It was always a thrill to pick up the phone and hear the voice on the other end say, “Hello Jack, it’s your friend Hugh Morton.” My friend…yes, my very special friend, Hugh Morton. He passed away 8 years ago today on June 1, 2006. At the time of his death, the media folks called him a man of high character…a North Carolina treasure…a public servant of the highest order. When something needed to be done, Hugh Morton stepped up and made it happen.
On June 6, 1996, he was presented the North Caroliniana Society Award for outstanding service to his state. On that occasion his friend Charles Kuralt offered this tribute:
“Hugh Morton is North Carolina’s greatest promoter—always, however, of things that ought to be celebrated: the natural wonder of his mountain, the flaming beauty of Wilmington’s azaleas. Or of things that ought to be saved: the Battleship North Carolina, the lighthouse at Cape Hatteras. Or of things that ought to be changed: the laws which permitted disfiguring development on the mountain ridges, the laws which permit acid rain to fall, the constitution prohibition against our governors from succeeding themselves in office. Our famous promoter never promotes himself.”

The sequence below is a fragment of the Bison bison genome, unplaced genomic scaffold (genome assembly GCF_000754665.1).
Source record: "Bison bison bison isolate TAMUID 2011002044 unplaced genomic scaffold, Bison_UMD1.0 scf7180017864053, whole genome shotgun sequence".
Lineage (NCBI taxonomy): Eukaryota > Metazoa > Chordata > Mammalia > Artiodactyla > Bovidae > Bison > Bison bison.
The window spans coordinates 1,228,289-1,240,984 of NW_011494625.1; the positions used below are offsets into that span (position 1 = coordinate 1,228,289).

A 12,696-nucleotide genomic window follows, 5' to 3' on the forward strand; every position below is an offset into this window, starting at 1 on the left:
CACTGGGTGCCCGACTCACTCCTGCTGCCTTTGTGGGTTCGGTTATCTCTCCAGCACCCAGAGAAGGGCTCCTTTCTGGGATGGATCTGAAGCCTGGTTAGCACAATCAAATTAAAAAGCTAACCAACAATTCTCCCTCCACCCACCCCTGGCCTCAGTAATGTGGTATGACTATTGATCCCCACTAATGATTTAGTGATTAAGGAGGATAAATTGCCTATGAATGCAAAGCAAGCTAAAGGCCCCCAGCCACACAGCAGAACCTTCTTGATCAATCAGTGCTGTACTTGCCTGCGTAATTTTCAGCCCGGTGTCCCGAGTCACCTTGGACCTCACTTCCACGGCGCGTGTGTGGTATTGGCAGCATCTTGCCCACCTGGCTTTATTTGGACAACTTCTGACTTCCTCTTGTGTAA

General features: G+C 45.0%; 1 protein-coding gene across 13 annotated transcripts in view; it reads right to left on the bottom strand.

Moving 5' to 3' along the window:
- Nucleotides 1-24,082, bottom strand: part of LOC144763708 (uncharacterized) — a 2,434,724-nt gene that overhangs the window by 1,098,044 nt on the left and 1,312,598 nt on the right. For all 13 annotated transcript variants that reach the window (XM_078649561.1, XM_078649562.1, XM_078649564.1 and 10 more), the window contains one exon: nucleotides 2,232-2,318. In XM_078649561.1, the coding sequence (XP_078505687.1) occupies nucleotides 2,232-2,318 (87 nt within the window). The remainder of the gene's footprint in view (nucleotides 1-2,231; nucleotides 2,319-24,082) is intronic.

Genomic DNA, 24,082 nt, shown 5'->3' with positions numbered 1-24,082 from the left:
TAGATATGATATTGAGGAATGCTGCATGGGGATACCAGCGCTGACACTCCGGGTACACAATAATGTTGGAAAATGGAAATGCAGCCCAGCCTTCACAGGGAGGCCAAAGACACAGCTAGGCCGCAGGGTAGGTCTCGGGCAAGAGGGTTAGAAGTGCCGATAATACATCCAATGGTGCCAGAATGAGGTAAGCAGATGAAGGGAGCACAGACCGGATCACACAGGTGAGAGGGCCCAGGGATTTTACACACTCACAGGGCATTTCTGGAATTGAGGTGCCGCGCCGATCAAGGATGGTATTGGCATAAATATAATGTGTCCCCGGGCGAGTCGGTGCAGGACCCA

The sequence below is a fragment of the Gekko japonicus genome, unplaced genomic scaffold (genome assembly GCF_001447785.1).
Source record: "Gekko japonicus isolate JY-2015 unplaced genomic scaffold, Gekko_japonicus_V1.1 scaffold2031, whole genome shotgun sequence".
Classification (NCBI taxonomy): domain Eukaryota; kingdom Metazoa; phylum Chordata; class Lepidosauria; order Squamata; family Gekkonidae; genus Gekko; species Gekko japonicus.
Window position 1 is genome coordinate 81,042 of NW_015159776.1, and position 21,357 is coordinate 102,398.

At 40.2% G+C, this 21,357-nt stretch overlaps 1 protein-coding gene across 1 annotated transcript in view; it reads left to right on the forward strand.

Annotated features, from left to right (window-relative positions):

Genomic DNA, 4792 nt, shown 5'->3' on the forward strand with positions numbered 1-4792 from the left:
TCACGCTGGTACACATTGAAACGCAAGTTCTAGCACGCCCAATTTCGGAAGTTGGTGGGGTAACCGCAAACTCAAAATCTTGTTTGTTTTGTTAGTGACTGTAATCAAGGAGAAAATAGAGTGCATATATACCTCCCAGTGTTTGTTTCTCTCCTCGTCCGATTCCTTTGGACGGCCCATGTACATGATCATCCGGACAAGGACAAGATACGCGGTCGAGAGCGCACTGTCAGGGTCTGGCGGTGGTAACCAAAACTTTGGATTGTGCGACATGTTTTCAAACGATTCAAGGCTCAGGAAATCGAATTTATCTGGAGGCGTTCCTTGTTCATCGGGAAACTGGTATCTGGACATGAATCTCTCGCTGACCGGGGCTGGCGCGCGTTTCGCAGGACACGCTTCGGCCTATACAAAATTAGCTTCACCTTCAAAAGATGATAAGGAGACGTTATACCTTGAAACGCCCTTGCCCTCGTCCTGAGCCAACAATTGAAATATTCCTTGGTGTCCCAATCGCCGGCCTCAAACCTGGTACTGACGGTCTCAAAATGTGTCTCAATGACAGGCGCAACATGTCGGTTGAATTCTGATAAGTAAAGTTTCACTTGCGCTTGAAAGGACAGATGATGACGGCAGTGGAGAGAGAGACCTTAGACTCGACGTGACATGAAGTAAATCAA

Those media guys back in 2006 were right on all counts. He was indeed a man of high character…a North Carolina treasure…and a public servant of the highest order.
Hugh MacRae Morton set a standard for living his life so high that most of us will never come close to reaching it… no matter how hard we try.
There is an interesting Hugh Morton-related article in the Sunday May 22nd issue of the “Winston-Salem Journal.”
An extremely interesting interview with Catherine Morton…talking about her father. The interview is part of a North Carolina Museum of History series.
Eleven years ago this evening, the University of North Carolina lost a dear friend… and so did many of us. Hugh Morton passed away at his home at Grandfather Mountain. It was June 1, 2006, a day most of us will never forget.